2. Using Mains Water When Rainwater is Available

You would be surprised by how often I have seen people watering with a hosepipe attached to the mains even when they have a rainwater harvesting system in place, and rainwater available. 

You may find it easier and more convenient to use a hose attached to the mains water supply when watering needs are high. But if it is easier, this is just a sign that you have not yet perfected methods for collecting and using rainwater where you live. 

Many people seem to add a rainwater tank to collect water from their home, but then give no thought to how that water will make it to where it is needed.

It is important to think not only about how you will collect rainwater, but also how you will store and direct it efficiently and effectively when you come up with your plans. 

A good rainwater harvesting system will not necessarily require you to draw of water manually and water by hand with a watering can. A well designed system can be just as easy and convenient as using a pressurized mains supply. You just have to choose the right option or options for where you live. 

Water from a rainwater tank in an area with high enough rainfall can be pumped to allow sufficient pressure to water larger gardens with a hose. (And solar powered pumps offer a more eco-friendly solution.) But to reduce the amount of water you use, consider giving up your watering can and hose pipe altogether.

3. Watering By Watering Can or Hosepipe When Other, Better Options Are Available

You may be wondering how on earth you can provide water for your plants without using a watering can or hose. But actually, there are a range of solutions that you can consider.

Watering with a watering can is often very time consuming and can be somewhat wasteful of water if you do not direct the water very effectively.

Watering with a hose may be easier, but it is even more wasteful. Watering with a hose (or overhead sprinklers) uses a lot more water than is really necessary.

Instead, consider installing drip irrigation.

This involves using a leaky pipe that slowly feeds water to the soil around your plants. It can be installed on the soil surface, but may be more effective if it is buried just below the ground, taking water to where it is really needed. 

Another option is to direct the rainwater you harvest into specially prepared growing areas called wicking beds.

Wicking beds are raised beds with reservoirs of water built into the base. Water is drawn up from the base through capillary action and becomes available for plants placed on top.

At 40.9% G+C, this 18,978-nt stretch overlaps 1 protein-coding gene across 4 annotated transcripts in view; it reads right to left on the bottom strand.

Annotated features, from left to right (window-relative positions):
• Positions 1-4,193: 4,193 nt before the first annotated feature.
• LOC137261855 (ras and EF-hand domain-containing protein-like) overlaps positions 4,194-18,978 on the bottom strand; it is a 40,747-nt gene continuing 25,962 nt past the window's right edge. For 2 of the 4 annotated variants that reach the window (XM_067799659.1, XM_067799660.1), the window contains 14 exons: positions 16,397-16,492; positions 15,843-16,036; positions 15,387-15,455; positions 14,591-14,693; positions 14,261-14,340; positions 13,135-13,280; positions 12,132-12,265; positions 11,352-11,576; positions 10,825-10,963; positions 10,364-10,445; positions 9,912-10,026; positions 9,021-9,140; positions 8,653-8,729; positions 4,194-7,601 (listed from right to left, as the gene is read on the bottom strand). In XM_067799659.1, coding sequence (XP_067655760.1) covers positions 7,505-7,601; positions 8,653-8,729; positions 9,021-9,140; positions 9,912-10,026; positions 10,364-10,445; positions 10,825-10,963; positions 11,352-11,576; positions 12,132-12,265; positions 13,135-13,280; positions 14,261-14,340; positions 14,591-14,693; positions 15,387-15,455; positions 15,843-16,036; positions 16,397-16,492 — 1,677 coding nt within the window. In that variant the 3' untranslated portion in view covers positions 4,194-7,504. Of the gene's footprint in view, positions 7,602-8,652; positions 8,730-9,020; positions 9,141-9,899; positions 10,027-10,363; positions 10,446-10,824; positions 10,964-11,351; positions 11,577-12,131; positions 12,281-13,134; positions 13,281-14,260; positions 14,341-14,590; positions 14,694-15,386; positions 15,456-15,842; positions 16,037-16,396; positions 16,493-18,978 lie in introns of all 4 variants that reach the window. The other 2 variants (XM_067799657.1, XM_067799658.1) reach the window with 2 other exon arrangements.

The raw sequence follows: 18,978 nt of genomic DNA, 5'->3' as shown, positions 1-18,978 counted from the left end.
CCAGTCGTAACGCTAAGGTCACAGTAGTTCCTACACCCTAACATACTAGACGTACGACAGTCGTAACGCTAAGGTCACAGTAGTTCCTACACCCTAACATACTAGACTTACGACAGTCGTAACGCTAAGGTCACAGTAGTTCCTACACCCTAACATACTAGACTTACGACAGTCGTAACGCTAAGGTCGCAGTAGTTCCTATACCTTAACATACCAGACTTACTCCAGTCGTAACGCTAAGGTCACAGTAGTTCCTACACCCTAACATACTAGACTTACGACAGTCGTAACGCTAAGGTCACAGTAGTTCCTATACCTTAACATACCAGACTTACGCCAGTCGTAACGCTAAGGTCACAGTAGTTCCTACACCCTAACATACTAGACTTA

If we are talking about making sure that annual fruits and vegetables get the water they need then this is an interesting option to consider. 

4. Missing Out On the Potential of Water-Based Growing

Wicking beds are just one example of a type of growing area that provides an incredibly water-wise solution for home growing.

It is a specific type of bed that is often integrated into hydroponic or aquaponic growing systems.

Wicking beds do usually use a soil type growing medium. But most hydroponic and aquaponic beds don’t use any soil at all.

It may seem counterintuitive. But growing plants in water rather than soil might be one interesting solution if you want to find ways to use less water in your garden. Water in these systems cycles round. And so these systems can use a lot less water than traditional growing systems. 

If you live in an area with relatively low rainfall, and have not at least considered hydroponics or aquaponics, then you could be missing out. Any rainwater that you harvest could top up such a system, and then be cycled through it. So you have an integrated set up that won’t require any manual watering at all. 

5. Not Taking Steps to Store More Water in Plants and Soil in Your Garden

In an organic garden, we should always be thinking about how we can work with nature and natural systems.

One very important thing to think about is how we can store more water in our gardens – not in tanks or other containers, but in the plants and soil themselves.

Taking steps to improve the overall water storage capacities of our gardens can significantly cut down on manual watering needs. If you have not spent any time thinking about this issue, you may be doing more work than you need to. Your garden also may not be as resilient as it could be. 

You can increase the water storage capacity by making sure that you have planted relatively densely. And avoided leaving areas of bare soil wherever and whenever possible.